Wouldn't it be better is the episode titles for each disc were on their own disc? Anyone who's watching THE CROWN, I think, might have the intelligence to figure out the alignment of titles to disc.

The only good part of this, is that when you DO put in disc 2, it goes right to the start of the next episode without slogging you through another menu.
 

KentTeffeteller

Well-Known Member
Not being Netflix subscribers, we were interested in seeing THE CROWN, the series about the life ant times of Queen Elizabeth II. It had gotten rave reviews and we like those sort of shows. So I ordered the Blu-ray set that contains both Season 1 and Season 2. It arrives, it plays fine here in Region A.

But the dumb authoring part is: there are four discs. Three episodes on disc 1, three on disc 2, two each on discs 3 and 4. So you're watching disc one and the menu has the titles of the episodes on the left side. They nicely scroll to the next one as you finish and episode. You finish episode three and the title for episode four is now highlighted. You select it - and get a message to insert disc 2! The same procedure goes on for each "next disc".

Wouldn't it be better is the episode titles for each disc were on their own disc? Anyone who's watching THE CROWN, I think, might have the intelligence to figure out the alignment of titles to disc.

The only good part of this, is that when you DO put in disc 2, it goes right to the start of the next episode without slogging you through another menu.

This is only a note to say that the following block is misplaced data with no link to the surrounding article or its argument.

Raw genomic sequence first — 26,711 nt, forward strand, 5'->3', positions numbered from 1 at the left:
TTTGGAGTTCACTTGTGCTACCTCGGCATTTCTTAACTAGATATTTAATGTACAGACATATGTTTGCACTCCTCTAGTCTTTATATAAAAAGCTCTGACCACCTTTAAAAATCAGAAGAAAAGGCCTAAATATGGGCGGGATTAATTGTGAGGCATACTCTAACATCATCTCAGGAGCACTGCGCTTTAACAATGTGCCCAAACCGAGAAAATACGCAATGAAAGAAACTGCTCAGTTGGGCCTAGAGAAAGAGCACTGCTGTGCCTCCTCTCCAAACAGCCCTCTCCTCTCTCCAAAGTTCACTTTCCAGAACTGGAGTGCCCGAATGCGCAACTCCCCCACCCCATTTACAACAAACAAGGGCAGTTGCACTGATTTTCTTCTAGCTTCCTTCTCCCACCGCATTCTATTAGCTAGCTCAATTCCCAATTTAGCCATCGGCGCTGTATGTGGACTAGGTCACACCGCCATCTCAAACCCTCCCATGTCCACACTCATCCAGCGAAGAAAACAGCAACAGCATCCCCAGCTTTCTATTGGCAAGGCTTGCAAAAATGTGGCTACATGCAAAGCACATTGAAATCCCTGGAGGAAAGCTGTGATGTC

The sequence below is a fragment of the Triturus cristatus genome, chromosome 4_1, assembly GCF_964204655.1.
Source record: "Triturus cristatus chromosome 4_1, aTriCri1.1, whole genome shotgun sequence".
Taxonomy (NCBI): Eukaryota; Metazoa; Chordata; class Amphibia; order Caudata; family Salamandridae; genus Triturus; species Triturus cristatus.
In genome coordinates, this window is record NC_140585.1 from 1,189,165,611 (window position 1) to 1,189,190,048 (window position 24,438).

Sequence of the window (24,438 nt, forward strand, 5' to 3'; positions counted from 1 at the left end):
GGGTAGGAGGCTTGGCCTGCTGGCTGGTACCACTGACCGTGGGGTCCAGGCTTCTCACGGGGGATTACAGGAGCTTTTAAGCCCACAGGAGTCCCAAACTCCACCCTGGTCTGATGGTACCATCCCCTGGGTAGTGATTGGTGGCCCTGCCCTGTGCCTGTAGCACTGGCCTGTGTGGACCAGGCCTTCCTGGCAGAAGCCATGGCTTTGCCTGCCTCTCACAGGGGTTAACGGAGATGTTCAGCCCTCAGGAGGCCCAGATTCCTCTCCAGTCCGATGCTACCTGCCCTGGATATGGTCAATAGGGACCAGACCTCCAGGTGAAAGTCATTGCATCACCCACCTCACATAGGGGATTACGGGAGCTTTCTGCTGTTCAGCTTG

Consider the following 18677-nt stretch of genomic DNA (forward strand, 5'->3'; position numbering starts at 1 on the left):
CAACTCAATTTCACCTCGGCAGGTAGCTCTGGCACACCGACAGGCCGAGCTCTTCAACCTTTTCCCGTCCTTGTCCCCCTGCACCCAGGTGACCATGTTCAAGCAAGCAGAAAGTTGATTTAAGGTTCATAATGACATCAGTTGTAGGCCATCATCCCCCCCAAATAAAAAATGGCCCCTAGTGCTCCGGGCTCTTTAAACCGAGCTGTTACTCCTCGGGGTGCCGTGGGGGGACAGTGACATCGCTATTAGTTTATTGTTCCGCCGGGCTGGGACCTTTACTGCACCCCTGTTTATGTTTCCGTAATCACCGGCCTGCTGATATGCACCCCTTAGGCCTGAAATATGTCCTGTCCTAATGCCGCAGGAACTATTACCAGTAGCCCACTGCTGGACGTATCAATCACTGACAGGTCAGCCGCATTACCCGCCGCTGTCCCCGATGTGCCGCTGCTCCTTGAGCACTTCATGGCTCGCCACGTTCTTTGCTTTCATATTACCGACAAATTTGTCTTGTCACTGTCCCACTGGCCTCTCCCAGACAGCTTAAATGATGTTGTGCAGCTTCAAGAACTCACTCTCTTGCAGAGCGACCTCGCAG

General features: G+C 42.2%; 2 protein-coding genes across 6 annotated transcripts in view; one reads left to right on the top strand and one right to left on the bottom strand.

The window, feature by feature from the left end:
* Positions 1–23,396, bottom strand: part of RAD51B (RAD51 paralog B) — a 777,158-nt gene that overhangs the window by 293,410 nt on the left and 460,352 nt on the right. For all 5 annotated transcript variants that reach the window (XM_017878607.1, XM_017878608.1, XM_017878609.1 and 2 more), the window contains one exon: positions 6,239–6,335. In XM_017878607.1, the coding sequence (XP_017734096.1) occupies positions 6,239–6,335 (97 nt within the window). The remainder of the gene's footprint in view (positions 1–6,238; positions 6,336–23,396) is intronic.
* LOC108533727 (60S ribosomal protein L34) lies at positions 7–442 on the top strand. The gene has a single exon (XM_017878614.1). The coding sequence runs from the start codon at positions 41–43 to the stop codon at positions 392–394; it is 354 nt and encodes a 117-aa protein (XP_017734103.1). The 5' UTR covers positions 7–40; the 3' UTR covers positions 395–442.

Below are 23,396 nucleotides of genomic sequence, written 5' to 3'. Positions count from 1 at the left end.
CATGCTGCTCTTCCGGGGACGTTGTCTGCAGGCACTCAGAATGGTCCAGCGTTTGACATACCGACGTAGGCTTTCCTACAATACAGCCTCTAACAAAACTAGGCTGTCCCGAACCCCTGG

Not good authoring. Keep the menu confined to the content actually present on that DVD. This is a poster child of poor menu and opening authoring design. Major annoyance for users.
 

KentTeffeteller

Well-Known Member
I know one thing that I hate with the DVD authoring is, and this is mostly with 3rd party releases, where a show is owned by one company, like Universal, but is then licensed by another company like Shout, and the first company will only license the syndication masters. I have “The Hardy Boys” Season 3 that Shout released a few years ago after Universal only released Seasons 1 & 2 and stopped. Now then Universal’s own sets contained 2 different transfers from the 35mm masters, one that was made in 1985 when some episodes were released on VHS/Betamax (and one episode that wasn’t released then seems to have had a transfer in 85), while the other episodes received new transfers for the DVD’s in 2005/07. But Season 3, Universal has never released by themselves and the only transfers they give to other companies are off-screen 16mm syndication prints made in 1979 (by off-screen, I mean the episodes were projected on a wall and recorded by a video camera) and have terrible colours and in some cases poor audio. Sure Shout put a warning title screen up claiming these were the “best” masters, however these are the same masters that Universal was using in the 80’s when Goodtimes liceNsed one episode in the late-80’s for VHS release. Now then before the DVD was released, someone had shown me digitized versions of off-sir recordings that they had made on VHS in the late-90’s/early-2000’s when a Disney channel was rerunning the series, and Disney had been using the original network masters!

And even with other Universal show that Shout has licensed, Shout seems to get lower quality masters, so I think Universal asks a certain amount of money for certain quality masters. Or any studio.

Unless there's no better elements, those 16 mm syndication prints should never have been used for home video even on VHS. No excuse for this on DVD or on BluRay. A major let down. Should have used better transfers from original 35 mm source material or from 2" videotape if that's the original source masters.
 

Rudy

¡Que siga la fiesta!
Staff member
Site Admin